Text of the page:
National Transportation Safety Board
Office of Public Affairs
In its continuing investigation of the collision between two San Francisco Municipal Transportation Agency (SFMTA) light rail trains on Saturday, injuring more than 40 people, NTSB Acting Chairman Mark V. Rosenker has announced the following factual information:
At about 2:50 p.m. PDT on Saturday, July 18, 2009, an L Line train struck the rear of a K Line train at the West Portal Station in San Francisco.
Data captured by recorders in the train control center indicated that the L Line train was switched from automatic to manual mode while stopped in the tunnel at the same time that the K Line train was occupying the track at the station. Approximately 24 seconds after the L Line train was switched to manual mode, it struck the stationary K line train. The L Line train was traveling at between 20 and 23 miles per hour at the time of the collision.
Post-accident examinations have not revealed any problems with the braking system or any other mechanical element of the train. There was no indication that the emergency brake was activated. An evaluation of the signal system did not reveal any anomalies or malfunctions with the performance or functionality of the system.
Rosenker said that the lead NTSB investigator interviewed the operators of both trains involved in the collision, as well as an employee monitoring operations and train activity at the train control center. The operator of the L train that struck the K train told the investigator that he "blacked out" as his train approached the platform. The NTSB will be reviewing the medical history and records of the operator as well as any current medical conditions or treatments that he may have been under at the time of the accident.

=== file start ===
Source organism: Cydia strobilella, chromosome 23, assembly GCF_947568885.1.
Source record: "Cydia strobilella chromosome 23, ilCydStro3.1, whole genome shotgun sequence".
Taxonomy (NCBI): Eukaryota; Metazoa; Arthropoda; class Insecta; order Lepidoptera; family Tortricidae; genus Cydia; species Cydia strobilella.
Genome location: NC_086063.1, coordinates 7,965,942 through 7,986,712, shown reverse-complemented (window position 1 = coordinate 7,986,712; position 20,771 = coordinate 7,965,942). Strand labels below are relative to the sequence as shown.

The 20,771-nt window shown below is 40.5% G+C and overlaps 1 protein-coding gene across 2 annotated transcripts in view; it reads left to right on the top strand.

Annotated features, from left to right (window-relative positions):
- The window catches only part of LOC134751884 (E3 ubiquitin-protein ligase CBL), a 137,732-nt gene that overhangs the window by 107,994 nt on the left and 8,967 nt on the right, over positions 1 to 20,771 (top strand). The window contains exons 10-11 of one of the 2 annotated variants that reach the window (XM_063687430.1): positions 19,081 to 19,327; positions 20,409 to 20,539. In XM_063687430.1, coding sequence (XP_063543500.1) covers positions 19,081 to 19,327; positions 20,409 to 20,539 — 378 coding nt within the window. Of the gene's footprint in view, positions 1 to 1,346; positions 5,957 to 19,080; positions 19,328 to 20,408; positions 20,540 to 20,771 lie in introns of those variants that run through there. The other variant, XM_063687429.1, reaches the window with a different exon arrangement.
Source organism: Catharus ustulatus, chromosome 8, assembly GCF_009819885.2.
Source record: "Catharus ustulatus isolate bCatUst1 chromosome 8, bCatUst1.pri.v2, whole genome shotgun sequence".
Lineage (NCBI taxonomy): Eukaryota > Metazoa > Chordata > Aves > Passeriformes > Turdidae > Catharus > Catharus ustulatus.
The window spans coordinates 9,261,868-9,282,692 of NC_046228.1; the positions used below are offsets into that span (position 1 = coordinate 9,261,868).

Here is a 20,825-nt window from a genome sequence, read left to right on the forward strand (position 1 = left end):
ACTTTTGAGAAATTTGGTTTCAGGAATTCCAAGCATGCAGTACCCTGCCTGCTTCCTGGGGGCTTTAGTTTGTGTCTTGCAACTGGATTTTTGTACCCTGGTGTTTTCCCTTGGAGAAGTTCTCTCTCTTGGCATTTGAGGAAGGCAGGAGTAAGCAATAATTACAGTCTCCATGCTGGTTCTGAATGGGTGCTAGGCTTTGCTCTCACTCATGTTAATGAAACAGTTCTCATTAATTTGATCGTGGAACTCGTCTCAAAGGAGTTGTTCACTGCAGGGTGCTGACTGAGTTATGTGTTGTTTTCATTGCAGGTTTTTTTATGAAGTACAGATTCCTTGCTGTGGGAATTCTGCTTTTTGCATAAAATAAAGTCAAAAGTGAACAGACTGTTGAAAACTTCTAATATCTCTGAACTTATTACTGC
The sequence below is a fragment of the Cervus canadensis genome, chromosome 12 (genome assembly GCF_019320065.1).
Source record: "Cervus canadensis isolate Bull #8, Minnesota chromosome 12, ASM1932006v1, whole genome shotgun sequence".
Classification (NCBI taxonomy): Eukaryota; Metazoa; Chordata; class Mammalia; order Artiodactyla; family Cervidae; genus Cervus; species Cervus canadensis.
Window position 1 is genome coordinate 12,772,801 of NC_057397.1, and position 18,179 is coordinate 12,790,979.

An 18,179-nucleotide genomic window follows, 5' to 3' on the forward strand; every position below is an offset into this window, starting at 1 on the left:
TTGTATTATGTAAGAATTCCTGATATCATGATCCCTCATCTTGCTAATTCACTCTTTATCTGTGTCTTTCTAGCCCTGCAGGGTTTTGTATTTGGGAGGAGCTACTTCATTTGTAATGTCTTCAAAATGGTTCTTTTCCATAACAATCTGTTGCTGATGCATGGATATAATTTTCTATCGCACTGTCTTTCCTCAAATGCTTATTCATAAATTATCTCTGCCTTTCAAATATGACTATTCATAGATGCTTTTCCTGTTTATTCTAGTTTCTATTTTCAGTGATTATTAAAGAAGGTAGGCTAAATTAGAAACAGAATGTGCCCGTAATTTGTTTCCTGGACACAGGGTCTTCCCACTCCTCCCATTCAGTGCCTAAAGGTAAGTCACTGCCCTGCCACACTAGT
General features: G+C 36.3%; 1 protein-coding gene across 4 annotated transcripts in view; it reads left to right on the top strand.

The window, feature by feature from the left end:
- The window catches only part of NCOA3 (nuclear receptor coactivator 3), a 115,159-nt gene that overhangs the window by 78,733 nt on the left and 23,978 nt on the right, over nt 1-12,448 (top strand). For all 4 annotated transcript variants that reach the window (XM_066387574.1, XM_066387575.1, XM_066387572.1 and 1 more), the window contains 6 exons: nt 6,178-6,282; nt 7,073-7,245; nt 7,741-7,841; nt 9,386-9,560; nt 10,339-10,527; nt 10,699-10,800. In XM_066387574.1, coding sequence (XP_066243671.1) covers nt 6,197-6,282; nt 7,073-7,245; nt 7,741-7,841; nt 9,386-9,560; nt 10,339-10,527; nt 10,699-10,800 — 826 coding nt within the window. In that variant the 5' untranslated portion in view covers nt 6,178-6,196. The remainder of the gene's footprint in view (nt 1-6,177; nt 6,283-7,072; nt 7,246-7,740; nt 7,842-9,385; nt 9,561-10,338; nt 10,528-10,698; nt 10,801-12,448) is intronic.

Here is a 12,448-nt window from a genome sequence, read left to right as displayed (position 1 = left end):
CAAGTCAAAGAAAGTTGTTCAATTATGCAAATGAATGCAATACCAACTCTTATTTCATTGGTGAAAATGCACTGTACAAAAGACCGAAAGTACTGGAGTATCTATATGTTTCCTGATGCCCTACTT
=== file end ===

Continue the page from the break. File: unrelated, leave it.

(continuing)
While there is no indication at this point that the use of a mobile phone played any role in the collision, the mobile phone records of the operator of the striking train have been subpoenaed for review, which is a routine aspect of such accident investigations.
SFMTA provided the Safety Board with a video recording of the collision that was taken from a surveillance camera mounted at the West Portal station. A copy of the video was sent to the NTSB's vehicle recorder laboratory in Washington where an initial examination of the recording was completed today. The NTSB has released control of the video recording back to SFMTA.
The on-scene phase of the investigation has been completed and both of the Los Angeles-based NTSB investigators have returned to Southern California.
The parties to the investigation are SFMTA, the California Public Utilities Commission, and the Federal Transit Administration.
NTSB Office of Public Affairs: (202) 314-6100
The National Transportation Safety Board (NTSB) is an independent federal agency charged with determining the probable cause
of transportation accidents, promoting transportation safety, and assisting victims of transportation accidents and their families.